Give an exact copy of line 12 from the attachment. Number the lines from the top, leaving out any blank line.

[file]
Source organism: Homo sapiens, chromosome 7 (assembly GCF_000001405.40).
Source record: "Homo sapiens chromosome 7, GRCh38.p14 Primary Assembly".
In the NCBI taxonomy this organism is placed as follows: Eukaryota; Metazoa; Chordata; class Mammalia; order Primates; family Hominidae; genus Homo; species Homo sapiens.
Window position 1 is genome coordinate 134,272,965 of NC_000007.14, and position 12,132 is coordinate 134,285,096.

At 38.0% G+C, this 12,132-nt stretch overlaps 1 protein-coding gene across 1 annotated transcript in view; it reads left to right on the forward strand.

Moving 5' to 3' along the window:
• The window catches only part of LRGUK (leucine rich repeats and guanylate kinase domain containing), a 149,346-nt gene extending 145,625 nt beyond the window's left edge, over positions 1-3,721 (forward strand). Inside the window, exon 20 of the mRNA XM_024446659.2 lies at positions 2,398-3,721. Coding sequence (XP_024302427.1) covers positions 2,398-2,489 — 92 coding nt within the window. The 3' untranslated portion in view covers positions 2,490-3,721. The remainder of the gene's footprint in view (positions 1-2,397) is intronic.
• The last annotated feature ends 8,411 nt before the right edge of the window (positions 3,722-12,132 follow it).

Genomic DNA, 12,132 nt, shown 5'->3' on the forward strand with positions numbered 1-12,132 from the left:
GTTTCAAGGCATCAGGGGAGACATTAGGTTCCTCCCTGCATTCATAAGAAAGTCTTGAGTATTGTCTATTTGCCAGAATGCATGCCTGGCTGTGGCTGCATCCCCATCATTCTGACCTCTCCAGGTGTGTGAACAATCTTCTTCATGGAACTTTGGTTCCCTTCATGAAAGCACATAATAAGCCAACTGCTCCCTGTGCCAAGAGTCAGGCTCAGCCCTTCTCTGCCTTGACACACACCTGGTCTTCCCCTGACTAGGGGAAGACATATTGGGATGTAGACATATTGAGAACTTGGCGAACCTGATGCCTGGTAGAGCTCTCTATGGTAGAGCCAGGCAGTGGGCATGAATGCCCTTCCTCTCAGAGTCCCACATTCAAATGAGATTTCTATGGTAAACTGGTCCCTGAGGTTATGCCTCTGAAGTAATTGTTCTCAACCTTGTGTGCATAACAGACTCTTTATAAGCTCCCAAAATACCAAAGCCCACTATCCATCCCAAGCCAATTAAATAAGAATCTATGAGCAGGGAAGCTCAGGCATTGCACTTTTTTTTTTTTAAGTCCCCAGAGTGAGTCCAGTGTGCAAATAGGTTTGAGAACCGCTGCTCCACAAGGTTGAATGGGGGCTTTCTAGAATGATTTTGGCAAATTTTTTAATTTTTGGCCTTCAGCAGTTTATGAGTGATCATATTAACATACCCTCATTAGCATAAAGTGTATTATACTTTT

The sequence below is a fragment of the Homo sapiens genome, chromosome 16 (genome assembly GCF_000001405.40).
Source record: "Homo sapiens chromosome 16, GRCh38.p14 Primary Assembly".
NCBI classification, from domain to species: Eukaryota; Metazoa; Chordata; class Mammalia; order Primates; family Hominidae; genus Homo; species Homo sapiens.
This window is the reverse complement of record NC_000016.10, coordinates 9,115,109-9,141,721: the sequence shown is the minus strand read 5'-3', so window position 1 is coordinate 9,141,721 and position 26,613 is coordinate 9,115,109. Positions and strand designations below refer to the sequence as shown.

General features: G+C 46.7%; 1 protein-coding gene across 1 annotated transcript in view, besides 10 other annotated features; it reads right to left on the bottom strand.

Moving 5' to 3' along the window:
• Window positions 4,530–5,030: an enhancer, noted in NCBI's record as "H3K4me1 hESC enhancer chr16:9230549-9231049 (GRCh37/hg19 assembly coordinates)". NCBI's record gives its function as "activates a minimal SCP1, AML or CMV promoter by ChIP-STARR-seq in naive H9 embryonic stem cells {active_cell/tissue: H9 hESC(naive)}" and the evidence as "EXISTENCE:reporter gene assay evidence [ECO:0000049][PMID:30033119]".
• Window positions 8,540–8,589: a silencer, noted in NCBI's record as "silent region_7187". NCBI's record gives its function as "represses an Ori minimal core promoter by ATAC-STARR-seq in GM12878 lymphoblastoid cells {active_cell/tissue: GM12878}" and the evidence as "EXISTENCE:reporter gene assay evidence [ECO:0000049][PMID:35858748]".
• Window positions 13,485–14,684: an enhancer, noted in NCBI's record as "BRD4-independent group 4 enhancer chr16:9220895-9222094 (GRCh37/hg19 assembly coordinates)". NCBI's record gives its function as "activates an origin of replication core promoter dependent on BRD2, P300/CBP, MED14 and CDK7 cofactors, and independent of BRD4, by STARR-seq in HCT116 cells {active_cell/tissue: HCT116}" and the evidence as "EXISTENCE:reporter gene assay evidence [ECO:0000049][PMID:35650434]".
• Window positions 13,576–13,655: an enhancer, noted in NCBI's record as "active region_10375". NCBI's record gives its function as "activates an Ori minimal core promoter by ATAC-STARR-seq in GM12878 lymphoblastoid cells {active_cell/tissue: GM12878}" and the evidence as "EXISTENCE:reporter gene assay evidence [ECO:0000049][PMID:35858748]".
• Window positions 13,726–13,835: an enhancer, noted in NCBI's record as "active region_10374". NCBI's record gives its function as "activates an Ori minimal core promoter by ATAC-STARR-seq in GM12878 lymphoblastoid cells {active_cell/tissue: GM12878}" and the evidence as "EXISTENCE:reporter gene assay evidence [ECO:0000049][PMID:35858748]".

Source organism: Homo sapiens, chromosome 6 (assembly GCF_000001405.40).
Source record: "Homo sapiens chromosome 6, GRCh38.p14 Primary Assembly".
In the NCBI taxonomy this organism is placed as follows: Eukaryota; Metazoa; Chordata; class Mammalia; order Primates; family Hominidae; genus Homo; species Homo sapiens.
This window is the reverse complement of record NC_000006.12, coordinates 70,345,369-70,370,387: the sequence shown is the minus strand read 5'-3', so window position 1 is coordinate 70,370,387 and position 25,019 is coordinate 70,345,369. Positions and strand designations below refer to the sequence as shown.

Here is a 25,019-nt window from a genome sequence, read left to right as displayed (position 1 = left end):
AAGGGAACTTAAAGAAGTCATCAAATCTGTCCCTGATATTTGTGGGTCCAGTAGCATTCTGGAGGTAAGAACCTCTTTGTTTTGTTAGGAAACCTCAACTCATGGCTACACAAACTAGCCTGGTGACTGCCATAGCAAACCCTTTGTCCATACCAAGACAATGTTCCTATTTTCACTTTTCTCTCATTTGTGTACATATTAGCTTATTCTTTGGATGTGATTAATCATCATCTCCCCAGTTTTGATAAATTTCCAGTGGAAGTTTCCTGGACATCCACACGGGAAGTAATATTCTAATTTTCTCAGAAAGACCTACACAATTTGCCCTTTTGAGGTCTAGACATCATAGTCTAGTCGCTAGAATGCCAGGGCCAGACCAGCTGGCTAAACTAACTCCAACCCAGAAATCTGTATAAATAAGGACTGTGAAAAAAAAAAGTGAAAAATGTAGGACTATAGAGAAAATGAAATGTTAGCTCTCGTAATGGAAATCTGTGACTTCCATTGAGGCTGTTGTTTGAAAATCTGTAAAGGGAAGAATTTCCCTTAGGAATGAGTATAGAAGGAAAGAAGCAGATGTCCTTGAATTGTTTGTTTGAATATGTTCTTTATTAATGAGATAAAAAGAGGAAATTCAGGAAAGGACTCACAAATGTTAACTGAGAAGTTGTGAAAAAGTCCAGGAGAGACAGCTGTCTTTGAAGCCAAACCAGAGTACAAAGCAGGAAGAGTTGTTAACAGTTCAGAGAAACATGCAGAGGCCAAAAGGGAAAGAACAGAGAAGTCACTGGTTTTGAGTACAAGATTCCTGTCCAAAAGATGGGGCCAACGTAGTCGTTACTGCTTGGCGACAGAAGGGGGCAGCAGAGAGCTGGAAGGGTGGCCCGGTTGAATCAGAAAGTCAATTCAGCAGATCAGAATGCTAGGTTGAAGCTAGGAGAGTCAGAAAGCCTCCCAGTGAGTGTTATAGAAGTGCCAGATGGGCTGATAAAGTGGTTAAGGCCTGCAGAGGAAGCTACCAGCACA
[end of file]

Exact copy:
Source record: "Homo sapiens chromosome 16, GRCh38.p14 Primary Assembly".